I have never found it easy to open up about my feelings let alone the fact that I had anorexia when I was 13 years old and admitted to hospital aged 17. I guess I struggle with coming across as weak, or people looking at me differently. Instead of showing who I am I used to hide it away. I used to put a mask on and pretend that I was fine; and this definitely felt like the easy option.
But that option that I thought was the easy one to take ended up with me spending a year in hospital after nearly losing everything. I spent that year not only learning how to eat and the importance of eating but also about the importance of talking. I learnt that it was okay to talk about how you felt and okay to not be okay all the time. I learnt how to eat a meal and then turn around after it and say I hated it and I wasn’t okay. It was hard work and the biggest challenge ever. Since coming out of hospital when I was 18 I didn’t share my journey with many people. The odd person and when I did that it took all courage to do it.
But something changed last year and I wrote a book about my recovery. I was so scared about doing it at first, I didn’t know what people would think but the response I got was very positive and as I opened up more, people began to open up to me too. It was amazing seeing so much support in place and having so many people who wanted to help. Before then I had always been too scared to open up, afraid that it would impact my career or that people would look at me as if I was weird. But they haven’t.
The funny thing was when a few people that I work with found out I had mental health problems they were so shocked. They couldn’t quite believe it; bubbly, chatty Hope Virgo… she wouldn’t be someone who has a mental health problem. And yes from the outside I look completely fine. But the truth is I had an eating disorder from the age of 13. I was admitted to hospital when I was 17. Discharged a year later and have been managing it ever since. Looking on you never would have thought any of this. And I am happy about that. I am happy it isn’t obvious but it also worries me the number of people who may be struggling out there.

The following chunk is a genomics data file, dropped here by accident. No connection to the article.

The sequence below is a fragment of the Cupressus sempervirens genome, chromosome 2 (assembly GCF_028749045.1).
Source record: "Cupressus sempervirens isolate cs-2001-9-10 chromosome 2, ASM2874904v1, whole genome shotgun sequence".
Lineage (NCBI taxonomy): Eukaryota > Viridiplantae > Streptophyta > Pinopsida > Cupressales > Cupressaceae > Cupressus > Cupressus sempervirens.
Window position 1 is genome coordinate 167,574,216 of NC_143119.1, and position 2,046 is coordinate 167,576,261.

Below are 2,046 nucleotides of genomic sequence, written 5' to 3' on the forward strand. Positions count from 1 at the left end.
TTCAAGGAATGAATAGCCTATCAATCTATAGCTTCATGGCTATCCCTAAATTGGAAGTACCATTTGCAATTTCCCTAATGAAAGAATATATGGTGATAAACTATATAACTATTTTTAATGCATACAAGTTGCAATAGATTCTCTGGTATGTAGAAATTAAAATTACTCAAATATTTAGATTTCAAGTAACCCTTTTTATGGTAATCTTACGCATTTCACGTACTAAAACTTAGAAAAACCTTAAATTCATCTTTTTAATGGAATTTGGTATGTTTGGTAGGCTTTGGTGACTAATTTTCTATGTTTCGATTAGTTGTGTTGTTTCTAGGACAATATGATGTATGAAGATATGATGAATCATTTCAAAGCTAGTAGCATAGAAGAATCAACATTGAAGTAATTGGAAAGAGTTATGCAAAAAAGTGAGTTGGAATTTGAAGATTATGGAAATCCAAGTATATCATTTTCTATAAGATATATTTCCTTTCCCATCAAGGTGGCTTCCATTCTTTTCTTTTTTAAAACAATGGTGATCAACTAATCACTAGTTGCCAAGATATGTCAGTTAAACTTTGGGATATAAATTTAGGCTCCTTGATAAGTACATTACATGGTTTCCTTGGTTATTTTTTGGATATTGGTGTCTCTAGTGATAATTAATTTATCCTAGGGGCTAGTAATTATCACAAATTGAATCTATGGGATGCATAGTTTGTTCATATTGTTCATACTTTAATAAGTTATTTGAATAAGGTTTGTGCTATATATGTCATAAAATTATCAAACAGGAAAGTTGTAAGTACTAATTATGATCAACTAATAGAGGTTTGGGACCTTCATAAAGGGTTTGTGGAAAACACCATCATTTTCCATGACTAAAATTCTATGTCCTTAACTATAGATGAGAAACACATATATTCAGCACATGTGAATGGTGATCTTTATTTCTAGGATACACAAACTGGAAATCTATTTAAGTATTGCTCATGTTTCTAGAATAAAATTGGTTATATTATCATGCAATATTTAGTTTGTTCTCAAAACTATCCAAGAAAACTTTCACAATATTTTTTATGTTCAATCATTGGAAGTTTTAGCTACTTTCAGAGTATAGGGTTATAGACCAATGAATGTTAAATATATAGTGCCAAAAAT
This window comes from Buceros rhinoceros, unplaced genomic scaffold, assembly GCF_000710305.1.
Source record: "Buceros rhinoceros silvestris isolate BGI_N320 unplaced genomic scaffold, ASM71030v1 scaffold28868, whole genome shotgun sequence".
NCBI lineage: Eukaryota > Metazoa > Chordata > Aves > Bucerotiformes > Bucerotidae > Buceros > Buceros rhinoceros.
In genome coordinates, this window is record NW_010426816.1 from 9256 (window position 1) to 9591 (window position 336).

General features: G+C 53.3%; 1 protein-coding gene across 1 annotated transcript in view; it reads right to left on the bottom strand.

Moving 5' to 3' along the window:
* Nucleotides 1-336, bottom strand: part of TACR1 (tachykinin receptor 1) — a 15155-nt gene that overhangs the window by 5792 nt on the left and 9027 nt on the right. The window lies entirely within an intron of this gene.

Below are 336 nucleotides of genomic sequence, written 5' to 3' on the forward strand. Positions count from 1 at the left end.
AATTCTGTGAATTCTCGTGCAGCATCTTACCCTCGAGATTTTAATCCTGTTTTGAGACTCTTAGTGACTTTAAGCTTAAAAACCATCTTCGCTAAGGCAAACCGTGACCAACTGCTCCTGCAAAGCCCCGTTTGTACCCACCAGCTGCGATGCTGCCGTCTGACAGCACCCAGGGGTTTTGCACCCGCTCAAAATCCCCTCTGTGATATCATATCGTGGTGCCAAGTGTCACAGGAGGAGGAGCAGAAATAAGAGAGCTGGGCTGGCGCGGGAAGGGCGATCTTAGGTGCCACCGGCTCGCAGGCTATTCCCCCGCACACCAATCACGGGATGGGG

If 1 in 4 people have a mental health problem, it means that there is most likely someone you know who will be.
I am not going to lie to you and tell you it has always been easy. And there are still times I struggle to open up but deciding to write a book and sharing my experience was one of the best decisions I made.
The conversations I have had since opening up have been great and I have enjoyed sharing my experiences in the hope that I will help others struggling and those who are supporting.
What I wanted people to realise is that just because you can’t see there is something physically wrong with someone, it doesn’t mean that they are fine. Mental health is scarily secret. And when you have a mental health problem you have no idea when it will pounce. It could be hiding for years and years, you defeating it and then suddenly… out of nowhere… it creeps up. Slowly. Pulling you down. Pulling you closer to you. Eating you from the inside out. At first it’s easy to ignore, easy to shut up and easy to forget. But as it beats you, further and further down, the mask gets harder to cover it. There are days when you can’t laugh, days when you don’t feel like getting up and then days when you just want to give up fighting.
I had one of those days last summer and I still have them from time to time. I have days when I wake up in the morning, I try on my entire wardrobe and don’t know what to wear.
The battle is hard work but it is well worth it.
- Hope Virgo
To see more from Hope Virgo follow her on Twitter here, Facebook here and you are able to buy her latest book Stand Tall, Little Girl here.
Big thank you again to Hope for sharing such an open and honest account of your experiences, every story shared makes a huge impact!